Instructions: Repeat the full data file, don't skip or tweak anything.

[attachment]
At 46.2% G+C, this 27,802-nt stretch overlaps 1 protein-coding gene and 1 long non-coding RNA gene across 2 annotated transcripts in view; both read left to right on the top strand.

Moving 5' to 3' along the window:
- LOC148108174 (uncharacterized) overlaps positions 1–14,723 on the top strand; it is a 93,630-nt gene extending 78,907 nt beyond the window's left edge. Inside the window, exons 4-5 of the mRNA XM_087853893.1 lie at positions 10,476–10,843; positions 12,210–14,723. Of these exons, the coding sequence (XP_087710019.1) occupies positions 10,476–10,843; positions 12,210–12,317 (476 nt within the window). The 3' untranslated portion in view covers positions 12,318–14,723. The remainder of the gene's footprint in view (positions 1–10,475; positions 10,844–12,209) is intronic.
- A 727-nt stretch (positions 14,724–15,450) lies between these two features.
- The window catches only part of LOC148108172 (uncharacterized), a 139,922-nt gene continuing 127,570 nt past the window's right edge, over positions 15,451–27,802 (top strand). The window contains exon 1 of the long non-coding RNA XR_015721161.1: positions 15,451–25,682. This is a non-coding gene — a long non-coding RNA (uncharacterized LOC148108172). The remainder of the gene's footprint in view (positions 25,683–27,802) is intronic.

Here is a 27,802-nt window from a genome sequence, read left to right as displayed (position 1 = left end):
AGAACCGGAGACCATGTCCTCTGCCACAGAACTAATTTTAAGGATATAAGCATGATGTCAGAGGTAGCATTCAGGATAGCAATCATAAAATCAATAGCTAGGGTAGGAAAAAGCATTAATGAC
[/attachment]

At 46.2% G+C, this 27,802-nt stretch overlaps 1 protein-coding gene and 1 long non-coding RNA gene across 2 annotated transcripts in view; both read left to right on the top strand.

Moving 5' to 3' along the window:
- LOC148108174 (uncharacterized) overlaps positions 1–14,723 on the top strand; it is a 93,630-nt gene extending 78,907 nt beyond the window's left edge. Inside the window, exons 4-5 of the mRNA XM_087853893.1 lie at positions 10,476–10,843; positions 12,210–14,723. Of these exons, the coding sequence (XP_087710019.1) occupies positions 10,476–10,843; positions 12,210–12,317 (476 nt within the window). The 3' untranslated portion in view covers positions 12,318–14,723. The remainder of the gene's footprint in view (positions 1–10,475; positions 10,844–12,209) is intronic.
- A 727-nt stretch (positions 14,724–15,450) lies between these two features.
- The window catches only part of LOC148108172 (uncharacterized), a 139,922-nt gene continuing 127,570 nt past the window's right edge, over positions 15,451–27,802 (top strand). The window contains exon 1 of the long non-coding RNA XR_015721161.1: positions 15,451–25,682. This is a non-coding gene — a long non-coding RNA (uncharacterized LOC148108172). The remainder of the gene's footprint in view (positions 25,683–27,802) is intronic.

Here is a 27,802-nt window from a genome sequence, read left to right as displayed (position 1 = left end):
AGAACCGGAGACCATGTCCTCTGCCACAGAACTAATTTTAAGGATATAAGCATGATGTCAGAGGTAGCATTCAGGATAGCAATCATAAAATCAATAGCTAGGGTAGGAAAAAGCATTAATGAC